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Warren Buffett’s Traditional Charity Lunch Could Have OKEx on the Guest List

Justin Sun, the CEO of Tron, is hoping to invite a top OKEx executive to his lunch with legendary investor, Warren Buffett.

Sun, founder of $1.6 billion rated cryptocurrency Tron, famously won the auction to dine with Buffett, nicknamed “the Oracle of Omaha”, after bidding $4.6 million for the spot in June.

His bid blew the competition out of the water, and was the highest ever winning bid made for the lunch, that held its first event back in 2000, where the winner paid $25,000 for the privilege.

Now, as the July 25 event draws nearer, Sun is assembling a top team of crypto influencers and blockchain luminaries to join him in Silicon Valley to promote the benefits of everything from bitcoin, blockchain and decentralization, in the hope that Buffett finally sees the benefits.

Among them is expected to be Andy Cheung, up and coming overseas lead of OKEx, a cryptocurrency exchange based out of Malta.

Andy is well known for his experience in blockchain, having helped steer the exchange through the recent turbulence of the 2018/19 bear market.

An insider with close connections to Tron, who did not wish to be named, said Sun would be picking and choosing the best talent at his disposal to finally convince Buffett on the potential of blockchain, and how it represents a major opportunity for businesses globally.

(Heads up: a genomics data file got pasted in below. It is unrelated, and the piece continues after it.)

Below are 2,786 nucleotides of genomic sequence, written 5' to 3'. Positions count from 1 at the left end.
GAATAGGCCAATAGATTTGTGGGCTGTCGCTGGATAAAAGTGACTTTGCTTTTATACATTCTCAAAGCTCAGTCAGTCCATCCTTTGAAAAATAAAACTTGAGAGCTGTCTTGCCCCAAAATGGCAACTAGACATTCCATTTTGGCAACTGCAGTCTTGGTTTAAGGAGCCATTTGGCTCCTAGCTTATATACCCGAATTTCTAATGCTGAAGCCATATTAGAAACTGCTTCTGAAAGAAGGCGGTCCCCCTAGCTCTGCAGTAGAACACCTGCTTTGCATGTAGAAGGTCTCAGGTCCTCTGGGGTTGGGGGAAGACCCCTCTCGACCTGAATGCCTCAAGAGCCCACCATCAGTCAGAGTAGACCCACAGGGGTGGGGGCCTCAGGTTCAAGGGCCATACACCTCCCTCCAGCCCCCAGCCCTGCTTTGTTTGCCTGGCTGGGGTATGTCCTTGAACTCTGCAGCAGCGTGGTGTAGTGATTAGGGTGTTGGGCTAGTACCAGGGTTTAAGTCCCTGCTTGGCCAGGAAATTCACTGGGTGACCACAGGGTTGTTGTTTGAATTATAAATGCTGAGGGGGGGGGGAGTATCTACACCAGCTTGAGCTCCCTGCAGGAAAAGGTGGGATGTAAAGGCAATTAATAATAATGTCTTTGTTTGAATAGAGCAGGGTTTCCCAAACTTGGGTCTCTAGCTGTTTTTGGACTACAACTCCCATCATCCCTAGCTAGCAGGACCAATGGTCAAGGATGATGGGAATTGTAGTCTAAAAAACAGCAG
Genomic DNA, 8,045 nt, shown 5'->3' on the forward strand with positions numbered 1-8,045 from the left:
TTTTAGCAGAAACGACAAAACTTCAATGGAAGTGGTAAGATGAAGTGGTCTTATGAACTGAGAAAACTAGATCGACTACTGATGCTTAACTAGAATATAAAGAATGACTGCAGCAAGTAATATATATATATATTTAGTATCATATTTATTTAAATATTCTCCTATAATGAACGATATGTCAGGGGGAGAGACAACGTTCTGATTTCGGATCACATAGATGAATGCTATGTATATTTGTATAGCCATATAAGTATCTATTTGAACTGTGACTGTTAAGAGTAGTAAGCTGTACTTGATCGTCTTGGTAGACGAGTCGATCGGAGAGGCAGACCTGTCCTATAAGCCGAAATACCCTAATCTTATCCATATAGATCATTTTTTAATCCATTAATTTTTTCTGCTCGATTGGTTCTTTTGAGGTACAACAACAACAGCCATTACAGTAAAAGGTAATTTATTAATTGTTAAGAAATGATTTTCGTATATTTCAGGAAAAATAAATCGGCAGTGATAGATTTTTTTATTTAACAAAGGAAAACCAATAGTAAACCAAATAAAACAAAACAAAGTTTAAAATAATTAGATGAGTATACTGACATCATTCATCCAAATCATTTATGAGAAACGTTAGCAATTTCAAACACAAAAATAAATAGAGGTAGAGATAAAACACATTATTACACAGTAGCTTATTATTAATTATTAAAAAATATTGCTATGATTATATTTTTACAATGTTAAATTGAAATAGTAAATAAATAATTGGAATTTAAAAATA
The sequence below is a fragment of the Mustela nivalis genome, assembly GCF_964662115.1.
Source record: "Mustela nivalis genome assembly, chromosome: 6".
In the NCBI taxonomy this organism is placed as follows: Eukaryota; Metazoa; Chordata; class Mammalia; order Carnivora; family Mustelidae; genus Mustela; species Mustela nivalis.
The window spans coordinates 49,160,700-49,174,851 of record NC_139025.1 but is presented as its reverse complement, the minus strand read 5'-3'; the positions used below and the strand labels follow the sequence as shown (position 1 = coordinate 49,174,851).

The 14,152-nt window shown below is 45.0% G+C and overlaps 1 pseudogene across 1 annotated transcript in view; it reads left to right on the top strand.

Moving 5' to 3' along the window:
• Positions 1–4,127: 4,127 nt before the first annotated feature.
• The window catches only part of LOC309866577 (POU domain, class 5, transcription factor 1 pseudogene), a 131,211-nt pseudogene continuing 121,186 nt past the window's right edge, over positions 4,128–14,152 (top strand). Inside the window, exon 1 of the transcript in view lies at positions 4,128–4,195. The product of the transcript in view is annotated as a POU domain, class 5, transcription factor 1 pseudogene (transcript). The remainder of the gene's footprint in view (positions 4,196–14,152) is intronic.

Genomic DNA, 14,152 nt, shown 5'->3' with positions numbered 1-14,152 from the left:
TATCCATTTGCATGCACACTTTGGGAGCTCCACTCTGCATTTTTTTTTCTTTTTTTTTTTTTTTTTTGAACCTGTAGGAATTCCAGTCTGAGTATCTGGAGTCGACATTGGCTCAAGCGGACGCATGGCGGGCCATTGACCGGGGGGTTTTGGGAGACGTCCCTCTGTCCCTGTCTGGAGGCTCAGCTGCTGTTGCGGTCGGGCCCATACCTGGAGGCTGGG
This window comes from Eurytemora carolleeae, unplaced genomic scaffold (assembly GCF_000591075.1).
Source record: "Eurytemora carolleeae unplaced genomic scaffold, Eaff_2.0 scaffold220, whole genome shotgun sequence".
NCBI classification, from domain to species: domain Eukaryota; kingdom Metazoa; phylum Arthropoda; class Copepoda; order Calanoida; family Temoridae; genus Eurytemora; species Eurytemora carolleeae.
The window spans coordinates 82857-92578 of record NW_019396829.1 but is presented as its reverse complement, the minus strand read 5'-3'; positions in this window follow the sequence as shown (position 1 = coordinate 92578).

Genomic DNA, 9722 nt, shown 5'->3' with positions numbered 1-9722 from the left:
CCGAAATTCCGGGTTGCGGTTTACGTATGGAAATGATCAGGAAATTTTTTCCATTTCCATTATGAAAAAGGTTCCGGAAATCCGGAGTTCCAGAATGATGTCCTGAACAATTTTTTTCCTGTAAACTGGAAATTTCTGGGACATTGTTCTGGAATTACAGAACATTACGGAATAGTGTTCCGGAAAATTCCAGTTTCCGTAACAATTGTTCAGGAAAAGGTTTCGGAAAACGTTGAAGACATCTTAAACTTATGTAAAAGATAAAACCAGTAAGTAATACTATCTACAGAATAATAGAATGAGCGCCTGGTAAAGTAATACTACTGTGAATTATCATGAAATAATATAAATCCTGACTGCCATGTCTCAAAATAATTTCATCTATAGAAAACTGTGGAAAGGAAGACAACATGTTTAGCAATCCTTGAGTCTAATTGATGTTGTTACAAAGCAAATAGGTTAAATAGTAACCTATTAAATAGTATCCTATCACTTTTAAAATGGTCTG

“We’ve seen all sorts of names being talked about for the guest list. For example, there were rumors he could ask Alibaba founder Jack Ma to attend, and also suggestions he would invite VitalikButerin, Ethereum’s founder along,” they said.

“But ideally he wants someone from an exchange to come along, and someone from a prominent exchange like OKEx would be ideally suited to explain the intricacies of the crypto market.”

He’s coming around

While Buffett was initially ice cold on bitcoin and crypto, the signs are his attitude is thawing.

After calling bitcoin a “gambling” device, that attracts “charlatans” and produced nothing, in February this year he told CNBC that he could see the importance of blockchain, though he admitted that someone had to explain the benefits to him.

“People get their hopes up that something like that is going to change their lives, and it’s a very ingenious thing to figure out how to have a limited supply and make it harder and more expensive to create them as you go along and all that sort of thing but it doesn’t, the function … blockchain does not depend on bitcoin,” he said.

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